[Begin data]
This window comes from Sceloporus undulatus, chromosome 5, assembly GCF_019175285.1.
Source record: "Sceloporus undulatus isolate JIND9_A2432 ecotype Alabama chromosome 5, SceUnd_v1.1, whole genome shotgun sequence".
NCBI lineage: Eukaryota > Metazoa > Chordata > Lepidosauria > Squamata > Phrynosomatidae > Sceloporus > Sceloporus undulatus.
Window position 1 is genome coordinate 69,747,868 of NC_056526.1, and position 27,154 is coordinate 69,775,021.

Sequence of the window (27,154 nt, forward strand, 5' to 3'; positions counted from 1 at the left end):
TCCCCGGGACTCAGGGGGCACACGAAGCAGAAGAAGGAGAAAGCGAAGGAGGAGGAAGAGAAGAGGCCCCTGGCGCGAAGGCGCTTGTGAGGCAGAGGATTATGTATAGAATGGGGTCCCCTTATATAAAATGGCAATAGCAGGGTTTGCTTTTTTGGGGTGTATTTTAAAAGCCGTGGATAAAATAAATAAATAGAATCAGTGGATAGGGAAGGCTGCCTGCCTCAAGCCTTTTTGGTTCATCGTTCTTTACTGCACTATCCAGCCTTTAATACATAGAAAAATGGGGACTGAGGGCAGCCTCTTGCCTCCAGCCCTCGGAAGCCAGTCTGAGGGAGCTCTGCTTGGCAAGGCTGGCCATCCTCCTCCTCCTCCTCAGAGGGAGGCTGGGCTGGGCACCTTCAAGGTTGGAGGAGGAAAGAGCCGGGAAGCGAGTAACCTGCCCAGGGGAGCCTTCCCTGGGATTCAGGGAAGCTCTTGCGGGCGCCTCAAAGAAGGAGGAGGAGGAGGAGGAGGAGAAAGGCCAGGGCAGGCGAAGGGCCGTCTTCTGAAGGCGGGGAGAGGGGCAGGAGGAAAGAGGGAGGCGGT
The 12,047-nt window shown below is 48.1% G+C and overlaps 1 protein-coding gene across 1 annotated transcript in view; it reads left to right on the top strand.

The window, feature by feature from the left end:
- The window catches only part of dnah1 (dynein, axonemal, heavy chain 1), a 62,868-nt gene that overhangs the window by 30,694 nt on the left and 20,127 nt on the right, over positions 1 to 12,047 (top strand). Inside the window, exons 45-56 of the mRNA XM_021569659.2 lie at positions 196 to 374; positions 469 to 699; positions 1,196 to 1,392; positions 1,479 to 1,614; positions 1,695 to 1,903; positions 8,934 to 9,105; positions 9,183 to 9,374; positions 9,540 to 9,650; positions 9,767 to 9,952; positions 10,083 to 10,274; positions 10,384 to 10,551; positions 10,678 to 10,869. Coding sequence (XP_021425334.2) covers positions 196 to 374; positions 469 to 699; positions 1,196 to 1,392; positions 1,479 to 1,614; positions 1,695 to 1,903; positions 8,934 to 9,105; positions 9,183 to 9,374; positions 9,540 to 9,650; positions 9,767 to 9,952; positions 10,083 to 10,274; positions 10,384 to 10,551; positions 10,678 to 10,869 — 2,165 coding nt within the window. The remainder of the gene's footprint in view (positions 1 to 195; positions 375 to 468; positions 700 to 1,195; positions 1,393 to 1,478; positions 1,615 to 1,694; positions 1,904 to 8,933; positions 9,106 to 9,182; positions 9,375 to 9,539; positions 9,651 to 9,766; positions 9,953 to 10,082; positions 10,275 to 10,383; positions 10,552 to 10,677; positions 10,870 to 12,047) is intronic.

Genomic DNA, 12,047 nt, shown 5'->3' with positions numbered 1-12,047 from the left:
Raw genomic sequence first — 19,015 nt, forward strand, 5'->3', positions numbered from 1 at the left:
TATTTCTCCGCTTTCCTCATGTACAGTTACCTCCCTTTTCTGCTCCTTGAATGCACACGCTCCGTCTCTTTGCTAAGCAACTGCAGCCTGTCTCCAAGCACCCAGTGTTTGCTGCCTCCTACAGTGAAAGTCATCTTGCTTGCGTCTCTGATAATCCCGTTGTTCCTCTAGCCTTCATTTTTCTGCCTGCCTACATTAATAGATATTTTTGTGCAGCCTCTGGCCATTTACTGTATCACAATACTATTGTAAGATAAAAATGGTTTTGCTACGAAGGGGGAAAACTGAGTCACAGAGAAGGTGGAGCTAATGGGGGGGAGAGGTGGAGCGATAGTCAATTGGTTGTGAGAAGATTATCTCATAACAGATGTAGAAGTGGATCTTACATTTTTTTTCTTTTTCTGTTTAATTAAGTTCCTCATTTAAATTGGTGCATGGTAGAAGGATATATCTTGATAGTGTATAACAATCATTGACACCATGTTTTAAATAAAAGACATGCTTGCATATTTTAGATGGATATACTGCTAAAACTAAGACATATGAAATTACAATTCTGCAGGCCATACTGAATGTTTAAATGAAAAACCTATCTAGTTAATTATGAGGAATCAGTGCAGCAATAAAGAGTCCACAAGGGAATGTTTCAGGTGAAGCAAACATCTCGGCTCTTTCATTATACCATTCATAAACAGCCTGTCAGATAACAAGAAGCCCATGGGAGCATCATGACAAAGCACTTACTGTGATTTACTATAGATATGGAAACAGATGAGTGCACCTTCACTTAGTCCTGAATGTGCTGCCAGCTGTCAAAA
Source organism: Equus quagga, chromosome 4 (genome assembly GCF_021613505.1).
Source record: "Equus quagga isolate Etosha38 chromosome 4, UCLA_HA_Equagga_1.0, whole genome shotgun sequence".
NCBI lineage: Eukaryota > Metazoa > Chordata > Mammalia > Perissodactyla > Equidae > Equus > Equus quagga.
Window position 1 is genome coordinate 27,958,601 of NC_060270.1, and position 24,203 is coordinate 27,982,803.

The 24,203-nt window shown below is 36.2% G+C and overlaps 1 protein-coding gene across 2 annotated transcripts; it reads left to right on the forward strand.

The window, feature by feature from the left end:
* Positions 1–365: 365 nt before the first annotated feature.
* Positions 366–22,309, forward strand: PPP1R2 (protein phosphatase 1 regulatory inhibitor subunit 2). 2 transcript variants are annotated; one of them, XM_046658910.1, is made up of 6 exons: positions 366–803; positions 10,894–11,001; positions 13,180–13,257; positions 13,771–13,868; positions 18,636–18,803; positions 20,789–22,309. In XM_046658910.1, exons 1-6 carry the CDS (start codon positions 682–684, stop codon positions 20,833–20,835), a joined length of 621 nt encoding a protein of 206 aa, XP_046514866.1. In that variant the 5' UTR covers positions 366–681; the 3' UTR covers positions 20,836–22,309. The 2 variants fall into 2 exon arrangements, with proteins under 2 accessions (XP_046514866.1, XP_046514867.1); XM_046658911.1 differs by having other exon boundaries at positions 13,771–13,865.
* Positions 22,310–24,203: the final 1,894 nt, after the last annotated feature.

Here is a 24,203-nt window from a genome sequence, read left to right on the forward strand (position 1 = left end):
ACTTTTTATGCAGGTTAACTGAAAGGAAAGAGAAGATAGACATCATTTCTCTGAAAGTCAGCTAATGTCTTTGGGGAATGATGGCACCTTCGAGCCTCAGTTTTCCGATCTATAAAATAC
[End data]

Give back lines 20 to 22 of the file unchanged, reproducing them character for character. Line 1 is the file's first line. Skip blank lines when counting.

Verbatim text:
* Positions 366–22,309, forward strand: PPP1R2 (protein phosphatase 1 regulatory inhibitor subunit 2). 2 transcript variants are annotated; one of them, XM_046658910.1, is made up of 6 exons: positions 366–803; positions 10,894–11,001; positions 13,180–13,257; positions 13,771–13,868; positions 18,636–18,803; positions 20,789–22,309. In XM_046658910.1, exons 1-6 carry the CDS (start codon positions 682–684, stop codon positions 20,833–20,835), a joined length of 621 nt encoding a protein of 206 aa, XP_046514866.1. In that variant the 5' UTR covers positions 366–681; the 3' UTR covers positions 20,836–22,309. The 2 variants fall into 2 exon arrangements, with proteins under 2 accessions (XP_046514866.1, XP_046514867.1); XM_046658911.1 differs by having other exon boundaries at positions 13,771–13,865.
* Positions 22,310–24,203: the final 1,894 nt, after the last annotated feature.

Here is a 24,203-nt window from a genome sequence, read left to right on the forward strand (position 1 = left end):